Mental Health includes our emotional, social, and psychological well-being. It affects how we think, feel and act. It also helps determine how we handle stress, relate and get along with others, and make good and healthy choices in our life.

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Aphasia or Primary Progressive Aphasia?

Alicia Verhovitz, M.A., CCC-SLP | Posted on March 03, 2023

Aphasia is a language disorder resulting from an injury to the brain, such as a stroke or head trauma. The outcome of aphasia varies significantly from person to person. The most predictive indicator of long-term recovery is initial aphasia severity, along with the lesion site (location of damage to the brain) and the size of the lesion

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Tags: Language, Communication, Stroke, Caregiving, Brain Injury, talking, Communication Access, Speech therapy, Stroke recovery, Aphasia, Primary Progressive Aphasia

Supported Conversations for Adults with Aphasia (SCA)

Kacey Riga, M.A., CCC-SLP | Posted on November 11, 2022

If you know someone who is recovering from a stroke or other acquired brain injury, you may have experienced a heightened level of difficulty when participating in conversations. Aphasia, or language difficulties as a result of a stroke, can impact a person’s ability to express themselves or understand information. This breakdown in communication can lead to feelings of isolation and distress.

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Tags: Speech, Language, Communication, Support, Stroke, Caregiving, talking, Communication Access, Speech therapy, Stroke recovery, Aphasia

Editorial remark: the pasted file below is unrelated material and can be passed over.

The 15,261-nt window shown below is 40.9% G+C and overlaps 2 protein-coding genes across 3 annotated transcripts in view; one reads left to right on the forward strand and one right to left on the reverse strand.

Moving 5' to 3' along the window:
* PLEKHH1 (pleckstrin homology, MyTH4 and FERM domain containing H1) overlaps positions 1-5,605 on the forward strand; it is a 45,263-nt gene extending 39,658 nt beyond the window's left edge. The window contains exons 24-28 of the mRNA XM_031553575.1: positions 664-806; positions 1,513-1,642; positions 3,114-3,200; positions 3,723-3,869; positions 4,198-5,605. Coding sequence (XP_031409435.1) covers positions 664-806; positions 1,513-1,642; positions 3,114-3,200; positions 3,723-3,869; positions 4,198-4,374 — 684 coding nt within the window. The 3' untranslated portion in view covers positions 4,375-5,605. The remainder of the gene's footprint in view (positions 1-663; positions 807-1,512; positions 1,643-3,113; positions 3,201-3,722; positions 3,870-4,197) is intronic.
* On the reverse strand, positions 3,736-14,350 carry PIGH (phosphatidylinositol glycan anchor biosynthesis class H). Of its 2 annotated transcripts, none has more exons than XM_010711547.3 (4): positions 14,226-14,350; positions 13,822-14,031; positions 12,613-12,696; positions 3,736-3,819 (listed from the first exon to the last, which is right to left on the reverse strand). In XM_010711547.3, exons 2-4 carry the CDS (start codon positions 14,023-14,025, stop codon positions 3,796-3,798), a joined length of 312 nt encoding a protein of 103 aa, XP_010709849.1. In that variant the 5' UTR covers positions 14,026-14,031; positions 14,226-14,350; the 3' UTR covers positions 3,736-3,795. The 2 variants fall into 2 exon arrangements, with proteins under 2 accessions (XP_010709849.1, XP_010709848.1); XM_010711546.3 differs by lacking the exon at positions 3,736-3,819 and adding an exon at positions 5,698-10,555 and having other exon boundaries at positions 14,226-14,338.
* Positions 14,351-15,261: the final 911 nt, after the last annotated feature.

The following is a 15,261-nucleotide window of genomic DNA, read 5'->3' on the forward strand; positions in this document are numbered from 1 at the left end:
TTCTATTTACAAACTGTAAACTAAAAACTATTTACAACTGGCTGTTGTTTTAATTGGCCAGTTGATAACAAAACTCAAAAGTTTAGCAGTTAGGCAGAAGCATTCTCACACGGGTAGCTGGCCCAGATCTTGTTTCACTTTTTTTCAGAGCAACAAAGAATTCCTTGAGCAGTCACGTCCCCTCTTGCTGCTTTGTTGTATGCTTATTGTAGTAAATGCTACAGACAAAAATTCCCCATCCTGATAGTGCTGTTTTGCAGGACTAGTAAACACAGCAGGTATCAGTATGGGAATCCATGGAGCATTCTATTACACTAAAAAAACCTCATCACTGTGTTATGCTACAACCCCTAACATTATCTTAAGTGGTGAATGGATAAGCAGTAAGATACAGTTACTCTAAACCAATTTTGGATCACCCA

What is Language?

Language is how a mother tells her baby "I love you" with a sing-song voice. It's how a 3-year-old tells a knock-knock joke while trying to hold back their laughter. It's how a teacher explains the rules of long division to her fidgety students. Language connects us, and language helps us learn.

At the most basic level, language is a set of symbols that a community has agreed upon to stand for objects and ideas. You use these symbols to talk listen, read, and write. In the case of American Sign Language, you use language to produce signs and interpret signs. Having effective language skills means that you can express your ideas and can understand when others express their ideas. Language is uniquely human, and babies begin to build the foundation for language even before they are born!

It can be helpful to think about the difference between language and speech. When your child says "I wuv my wed twuck," (I love my red truck), it doesn't sound right - that's the speech part - but she is sharing her thoughts on something she really likes - that's the language part.

Language includes which words you know and which words you chose to use. It is how you put those words together, the tone of voice that you use, and whether the person across from you understands what you mean. You use language to solve story problems in math class and write an essay in English class. Language skills are what allow you to build relationships with your family and friends.